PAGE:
Various doom-laden announcements are intoned: ‘our own end-times are upon us’; ‘the future is an unknown woman waiting for death’; ‘your silence will not protect you’. The women respond by discussing their predicament: that, in Africa, seeds need to be given into the hands of female farmers; that they will be attacked for speaking out; and more vociferously, should they enact violent reprisal for the ills visited on them by patriarchy? The inference is that in some way all women are unknown – to ourselves as much as to each other and the world at large – and that it is only by stepping into our power as individuals and en masse that we can act to prevent social and climactic catastrophe.

Kate Huggett as Aphra. Photo: Karen Robinson
Kate Huggett as Aphra. Photo: Karen Robinson

This is all great in theory – and kudos to Wilson and her team for the well-chosen all-women cast, which features  such excellent singers as Kate Huggett (Aphra), Patricia Rozario and Adey Grummet. But the piece veers dangerously towards racial stereotypes in its gathering of women representatives of cultures from each continent. This is not helped musically by the predictable harmonic minor swerves in the ‘Middle Eastern’ music, for example, which accompanies the Tunisian artist. More effective is the dissonant choral writing and less generic folk styles, whilst the interplay of live and recorded sound works well.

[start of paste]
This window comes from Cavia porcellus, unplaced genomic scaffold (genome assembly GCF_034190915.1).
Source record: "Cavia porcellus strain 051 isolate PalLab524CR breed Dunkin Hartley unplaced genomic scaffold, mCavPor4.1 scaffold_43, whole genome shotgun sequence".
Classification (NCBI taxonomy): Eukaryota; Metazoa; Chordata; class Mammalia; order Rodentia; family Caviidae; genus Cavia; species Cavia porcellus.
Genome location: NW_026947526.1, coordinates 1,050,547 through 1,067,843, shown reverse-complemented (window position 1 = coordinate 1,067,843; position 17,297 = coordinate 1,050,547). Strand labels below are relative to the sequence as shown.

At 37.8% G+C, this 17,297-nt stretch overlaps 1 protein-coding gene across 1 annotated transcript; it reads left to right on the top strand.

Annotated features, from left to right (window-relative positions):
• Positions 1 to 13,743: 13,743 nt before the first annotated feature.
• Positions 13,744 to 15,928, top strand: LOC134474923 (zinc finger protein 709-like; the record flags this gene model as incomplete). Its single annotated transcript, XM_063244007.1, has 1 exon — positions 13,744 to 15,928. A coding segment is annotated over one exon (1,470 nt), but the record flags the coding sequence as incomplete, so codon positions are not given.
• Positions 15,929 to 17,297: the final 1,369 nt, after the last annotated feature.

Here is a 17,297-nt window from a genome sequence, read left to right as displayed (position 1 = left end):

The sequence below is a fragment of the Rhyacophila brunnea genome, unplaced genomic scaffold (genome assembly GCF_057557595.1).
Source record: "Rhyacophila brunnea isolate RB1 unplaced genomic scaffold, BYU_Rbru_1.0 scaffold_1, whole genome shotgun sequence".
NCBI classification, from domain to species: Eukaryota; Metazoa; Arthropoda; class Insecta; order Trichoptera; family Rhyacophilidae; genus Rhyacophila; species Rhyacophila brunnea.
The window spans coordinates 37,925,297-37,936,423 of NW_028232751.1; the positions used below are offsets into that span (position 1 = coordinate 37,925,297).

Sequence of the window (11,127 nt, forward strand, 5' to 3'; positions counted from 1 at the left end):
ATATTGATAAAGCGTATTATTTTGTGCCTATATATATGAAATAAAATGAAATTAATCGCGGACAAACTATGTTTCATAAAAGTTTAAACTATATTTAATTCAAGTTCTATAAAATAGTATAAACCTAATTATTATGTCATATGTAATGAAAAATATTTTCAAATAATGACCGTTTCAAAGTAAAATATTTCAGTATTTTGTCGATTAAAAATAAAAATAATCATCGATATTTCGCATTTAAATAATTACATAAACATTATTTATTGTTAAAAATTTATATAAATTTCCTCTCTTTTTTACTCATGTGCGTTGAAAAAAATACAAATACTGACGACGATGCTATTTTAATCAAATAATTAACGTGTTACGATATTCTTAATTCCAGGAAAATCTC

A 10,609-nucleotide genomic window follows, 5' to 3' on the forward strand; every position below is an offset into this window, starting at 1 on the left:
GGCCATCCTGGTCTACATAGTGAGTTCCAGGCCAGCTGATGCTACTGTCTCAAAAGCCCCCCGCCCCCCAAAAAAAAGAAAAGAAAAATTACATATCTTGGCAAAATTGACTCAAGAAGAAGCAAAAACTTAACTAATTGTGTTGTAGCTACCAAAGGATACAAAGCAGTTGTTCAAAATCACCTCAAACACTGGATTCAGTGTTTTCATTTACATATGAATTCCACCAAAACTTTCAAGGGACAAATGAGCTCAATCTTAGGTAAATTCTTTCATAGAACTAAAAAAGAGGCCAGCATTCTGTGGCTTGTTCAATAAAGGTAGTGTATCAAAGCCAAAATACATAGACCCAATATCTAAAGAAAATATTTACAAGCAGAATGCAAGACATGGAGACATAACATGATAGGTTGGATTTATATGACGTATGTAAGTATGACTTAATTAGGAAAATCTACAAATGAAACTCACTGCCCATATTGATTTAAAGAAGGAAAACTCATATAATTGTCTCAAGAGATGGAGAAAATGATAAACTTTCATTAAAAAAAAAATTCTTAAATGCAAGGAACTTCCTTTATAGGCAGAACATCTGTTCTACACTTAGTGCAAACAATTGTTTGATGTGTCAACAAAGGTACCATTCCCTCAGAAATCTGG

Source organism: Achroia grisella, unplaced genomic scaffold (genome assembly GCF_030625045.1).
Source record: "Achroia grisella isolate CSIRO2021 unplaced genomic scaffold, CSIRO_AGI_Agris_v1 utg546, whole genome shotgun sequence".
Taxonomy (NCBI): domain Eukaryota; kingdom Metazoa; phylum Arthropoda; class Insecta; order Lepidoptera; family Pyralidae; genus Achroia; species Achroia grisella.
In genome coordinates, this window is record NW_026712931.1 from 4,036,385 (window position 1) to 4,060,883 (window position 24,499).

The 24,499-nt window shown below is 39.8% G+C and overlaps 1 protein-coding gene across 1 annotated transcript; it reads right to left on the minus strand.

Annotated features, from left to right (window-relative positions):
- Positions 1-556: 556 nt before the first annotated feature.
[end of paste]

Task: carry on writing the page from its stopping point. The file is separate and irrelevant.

Ultimately, the piece is laudable in its intent to awaken us to vitally important socio-political and environmental issues. But I suspect Doris Lessing came to mind partly because it provoked memories of ‘80s and ‘90s identity politics: the women’s consciousness-raising groups and social activism which too often became bogged down in endless, self-referential debate and bickering over terminology. Ironically, this is a scenario that current fourth-wave feminists and social campaigners risk repeating – especially regarding transgender issues. Alas, the problem remains: how do you debate areas of controversy that are crying out for revolutionary change in a way which enables all voices to be heard, but without losing sight of the bigger picture?

In Wilson’s opera, while the production is handsome and the manifesto sound, there’s just too much head to engage the heart, despite the hopeful ending. Nevertheless, art is nothing without risk and experimentation, and Cardiff Festival of Voice deserve praise for hosting the world premiere of ‘Unknown Woman, and for commissioning ‘Mermaid: two completely contrasting yet oddly not dissimilar, thought-provoking works.


Header photo Kirsten McTernan